Romag Fasteners, Inc. v. Fossil, Inc., et al., No. 18-1233 (Supreme Court 2019).
The Supreme Court has granted writ of certiorari in the trademark case of Romag Fasteners involving profit disgorgement under 15
U.S.C. § 1117(a).
The statute appears to provide profit disgorgment (i.e., awarding the defendant’s profits) as a regular remedy for trademark infringement although “subject to the principles of equity.” In its decision, the Federal Circuit (following 2nd Circuit law) held that profit disgorgment must be associated with a more-egregious activity – such as willful infringement – before being awarded. Here, the jury found no willful infringement and so that foreclosed the award of the defendant’s profits. We are now set-up for the Supreme Court to decide the following question presented:
Whether, under section 35 of the Lanham Act, 15 U.S.C. § 1117(a), willful infringement is a prerequisite for an award of an infringer’s profits for a violation of section 43(a), id. § 1125(a).
Question presented in petition. The adjudged infringer Fossil provided its alternative question as follows:
Whether the Court should address the standard for an accounting of a defendant’s profits even though (a) regardless of the different formulations of “principles of equity” invoked by lower courts, their application in the overwhelming majority of cases results in an accounting being ordered when the infringement was willful and denied when it was not; and (b) the trial court’s findings in this case bar petitioner from recovering respondents’ profits under either standard applied by the courts of appeals.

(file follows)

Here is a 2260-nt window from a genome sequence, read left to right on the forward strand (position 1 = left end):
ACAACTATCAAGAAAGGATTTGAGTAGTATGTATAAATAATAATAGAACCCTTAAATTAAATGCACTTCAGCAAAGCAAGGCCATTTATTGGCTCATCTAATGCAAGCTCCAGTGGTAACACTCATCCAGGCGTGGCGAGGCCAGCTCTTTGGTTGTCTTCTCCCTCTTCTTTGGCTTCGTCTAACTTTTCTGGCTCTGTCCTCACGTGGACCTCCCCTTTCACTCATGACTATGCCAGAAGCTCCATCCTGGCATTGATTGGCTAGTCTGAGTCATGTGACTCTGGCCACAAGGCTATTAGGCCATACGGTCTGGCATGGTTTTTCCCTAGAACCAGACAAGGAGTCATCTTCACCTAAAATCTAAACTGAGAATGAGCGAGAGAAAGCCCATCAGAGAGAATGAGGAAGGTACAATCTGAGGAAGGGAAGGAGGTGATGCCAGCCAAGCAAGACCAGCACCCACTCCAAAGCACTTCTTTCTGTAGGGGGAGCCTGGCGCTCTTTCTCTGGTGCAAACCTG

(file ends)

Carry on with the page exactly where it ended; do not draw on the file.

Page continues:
The relevant statute itself reads as follows:
When a violation of any right of the registrant of a mark registered in the [PTO], a violation under section 1125(a) or (d) of this title, or a willful violation under section 1125(c) of this title, shall have been established in any civil action arising under this chapter, the plaintiff shall be entitled, subject to the provisions of sections 1111 and 1114 of this title, and subject to the principles of equity, to recover (1) defendant’s profits, (2) any damages sustained by the plaintiff, and (3) the costs of the action.
My reading of the statute itself suggests that non-willful infringement can support an award of defendant’s profits, so long as that award is in accord with “the principles of equity.” And, those principles are not fully defined for this particular question. There is also a question of timing — principles of equity as of when? Are these 18th; 19th; 20th; or 21st century equity principles?
In the patent world, profit disgorgment is permitted as a remedy for design patent infringement. That remedy is not expressly limited to willful infringement or limited by the principles of equity. However, the remedy does require on-its-face an “imitation,” which in my mind should be read to require some amount of copying.